A balance between revelation and experience is very apparent in this pattern. For many scientists, the basic theories which they assume to be true as the basis of further work are taken on the authority of predecessors and colleagues, as supported by the general acceptance of the scientific community. Although the nature of the investigation is different, the work of many scientists is thus analogous to that of an individual Buddhist who takes the Dharma on faith and tests it against his/her experience in specific ways. For example, this might mean testing the efficacy of meditation in improving concentration and/or positivity. The Buddhist’s “experiment” may not be as publicly observable as the scientist’s, but it is similarly reproducible. In both cases, also, the basic assumptions behind the experiment have to be accepted on authority in order to make the experiment possible. Without these prior assumptions there would be no clearly articulated theory to be tested and observations would not contribute towards any general conclusion.


So far, then, Lakatos’s evidence shows that traditional Buddhist ways of gaining knowledge are more similar to scientific ones than might initially have been expected. However, the differences arise when we consider the issue of in what circumstances an entire research programme can be abandoned: in other words, when our most basic assumptions should be reconsidered. Lakatos argues that there are no conclusive indications from experience as to when such a leap should be made. However discredited, exhausted and unfruitful a particular set of assumptions may appear to be, it can never be ruled out that there may be unexpected discoveries around the corner made using them.


Nevertheless Lakatos argues that there are rational judgements which can be made as to when to make such judgements. The chief one is that there should be an alternative theory available which is not subject to the same falsification. This alternative theory should also explain apparent confirmations of the first theory, and predict new facts which would otherwise appear improbable. In this way he thought that new basic paradigms could still readily be tested.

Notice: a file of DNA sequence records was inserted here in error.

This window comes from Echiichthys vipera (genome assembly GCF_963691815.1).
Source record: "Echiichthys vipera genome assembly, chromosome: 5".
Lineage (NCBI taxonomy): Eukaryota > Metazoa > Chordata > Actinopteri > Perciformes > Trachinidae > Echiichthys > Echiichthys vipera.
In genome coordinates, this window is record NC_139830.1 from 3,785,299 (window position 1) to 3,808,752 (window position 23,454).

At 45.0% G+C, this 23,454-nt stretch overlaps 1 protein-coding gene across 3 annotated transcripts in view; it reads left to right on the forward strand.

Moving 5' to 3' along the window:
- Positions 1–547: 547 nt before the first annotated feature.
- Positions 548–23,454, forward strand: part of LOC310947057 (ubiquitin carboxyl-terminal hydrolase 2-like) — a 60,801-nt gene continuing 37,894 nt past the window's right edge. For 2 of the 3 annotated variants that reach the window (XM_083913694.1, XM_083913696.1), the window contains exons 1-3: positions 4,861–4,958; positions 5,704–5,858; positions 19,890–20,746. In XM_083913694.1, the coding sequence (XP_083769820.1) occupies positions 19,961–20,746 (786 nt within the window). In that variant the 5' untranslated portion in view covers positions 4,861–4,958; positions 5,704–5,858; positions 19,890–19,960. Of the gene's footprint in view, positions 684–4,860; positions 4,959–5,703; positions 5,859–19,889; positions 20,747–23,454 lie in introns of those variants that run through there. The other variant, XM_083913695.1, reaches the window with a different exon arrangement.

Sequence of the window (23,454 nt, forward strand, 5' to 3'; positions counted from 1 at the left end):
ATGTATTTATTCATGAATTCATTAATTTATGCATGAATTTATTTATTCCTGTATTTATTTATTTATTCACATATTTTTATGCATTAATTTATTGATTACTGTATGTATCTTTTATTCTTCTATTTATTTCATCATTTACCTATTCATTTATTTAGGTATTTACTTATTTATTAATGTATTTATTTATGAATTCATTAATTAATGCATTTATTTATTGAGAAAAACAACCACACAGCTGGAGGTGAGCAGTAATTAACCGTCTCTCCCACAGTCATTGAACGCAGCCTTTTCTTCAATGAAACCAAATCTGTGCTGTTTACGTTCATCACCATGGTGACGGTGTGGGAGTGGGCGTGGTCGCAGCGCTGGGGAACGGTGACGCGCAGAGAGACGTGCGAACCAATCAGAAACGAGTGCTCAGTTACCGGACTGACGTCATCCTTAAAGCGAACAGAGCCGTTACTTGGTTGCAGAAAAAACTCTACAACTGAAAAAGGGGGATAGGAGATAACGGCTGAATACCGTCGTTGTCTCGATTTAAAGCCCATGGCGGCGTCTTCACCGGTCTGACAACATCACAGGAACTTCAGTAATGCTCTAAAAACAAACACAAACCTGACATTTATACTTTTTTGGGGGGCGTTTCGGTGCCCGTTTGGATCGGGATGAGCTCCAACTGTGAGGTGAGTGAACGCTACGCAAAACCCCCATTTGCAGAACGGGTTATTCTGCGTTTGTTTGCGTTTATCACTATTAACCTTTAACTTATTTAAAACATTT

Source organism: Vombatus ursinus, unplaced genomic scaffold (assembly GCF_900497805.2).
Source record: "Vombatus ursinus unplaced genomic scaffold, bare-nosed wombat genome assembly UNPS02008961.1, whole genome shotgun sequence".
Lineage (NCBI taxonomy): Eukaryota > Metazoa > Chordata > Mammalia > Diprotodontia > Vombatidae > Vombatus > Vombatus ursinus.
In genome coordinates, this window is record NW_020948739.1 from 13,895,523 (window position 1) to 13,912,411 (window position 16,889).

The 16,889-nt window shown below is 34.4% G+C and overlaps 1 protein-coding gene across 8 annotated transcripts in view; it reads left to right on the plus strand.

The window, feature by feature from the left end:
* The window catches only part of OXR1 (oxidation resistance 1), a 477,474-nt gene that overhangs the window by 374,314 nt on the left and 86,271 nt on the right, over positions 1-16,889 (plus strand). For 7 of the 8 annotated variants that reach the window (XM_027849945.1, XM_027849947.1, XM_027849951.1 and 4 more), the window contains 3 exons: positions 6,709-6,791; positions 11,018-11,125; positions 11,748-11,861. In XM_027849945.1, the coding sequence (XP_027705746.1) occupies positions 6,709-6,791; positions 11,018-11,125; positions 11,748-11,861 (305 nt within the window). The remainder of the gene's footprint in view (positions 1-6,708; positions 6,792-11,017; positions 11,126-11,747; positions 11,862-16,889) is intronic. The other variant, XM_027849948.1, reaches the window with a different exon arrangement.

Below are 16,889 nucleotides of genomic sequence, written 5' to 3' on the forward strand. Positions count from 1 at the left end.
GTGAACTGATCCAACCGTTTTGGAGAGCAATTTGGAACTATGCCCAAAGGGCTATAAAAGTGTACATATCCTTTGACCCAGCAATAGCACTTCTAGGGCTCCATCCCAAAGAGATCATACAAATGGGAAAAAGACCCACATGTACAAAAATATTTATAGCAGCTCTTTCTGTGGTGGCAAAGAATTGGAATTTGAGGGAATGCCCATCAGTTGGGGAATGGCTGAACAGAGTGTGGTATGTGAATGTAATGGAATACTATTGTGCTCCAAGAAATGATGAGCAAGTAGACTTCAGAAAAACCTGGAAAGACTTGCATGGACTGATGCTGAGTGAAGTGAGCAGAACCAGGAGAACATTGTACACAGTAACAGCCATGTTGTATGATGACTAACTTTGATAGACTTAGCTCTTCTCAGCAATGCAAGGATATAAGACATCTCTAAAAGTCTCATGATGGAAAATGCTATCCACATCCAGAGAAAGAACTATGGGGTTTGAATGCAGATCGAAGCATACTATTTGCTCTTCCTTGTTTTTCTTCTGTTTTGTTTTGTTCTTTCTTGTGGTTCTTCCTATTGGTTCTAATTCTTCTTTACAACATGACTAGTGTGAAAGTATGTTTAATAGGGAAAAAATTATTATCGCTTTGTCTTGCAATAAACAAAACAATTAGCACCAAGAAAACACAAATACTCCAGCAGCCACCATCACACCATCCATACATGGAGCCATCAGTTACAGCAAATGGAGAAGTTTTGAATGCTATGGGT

Lakatos’s criteria might well provide justification for many conversions to Buddhism in the West. Compared to other established Western religions and philosophies, Buddhism may offer an alternative explanation of the purpose of human life which is not subject the same metaphysical doubts. It may also seem to provide an explanation of what we may have found valuable in other faiths or contexts, such as Christianity or art, whilst nevertheless offering new challenges to our goals and values.


If one continues to apply Lakatos in exploring the Buddhist tradition further, though, his approach may point to key failings in the traditional Buddhist approach. Whilst traditionally, for example, a Buddhist for whom one meditation practice was not working might well have shifted to another, the larger failure of what are considered more basic aspects of the Dharma has not led to them being reconsidered or new paradigms adopted. Confronted with challenges to, say, the theory of karma and rebirth or the practice of monasticism, a typical traditional Buddhist response has been to defend these institutions rather replacing them. The typical line of argument in their defence has been an appeal to revelation rather than an examination of practical effects known through experience, or at any rate practical effects have been judged in terms of revelation. Rebirth, for example, is accepted by most Buddhists in the West largely on the grounds that the Buddha seems to have taught it. Even if they don’t feel able to say unequivocally that they believe in it, they will say that they are suspending judgement out of respect for the Buddha’s teaching. They will interpret a total lack of positive evidence, not as a reason to abandon the theory and replace it with one which can actually be tested in experience, but as an indication that they are not yet in a position to know the truth of the matter.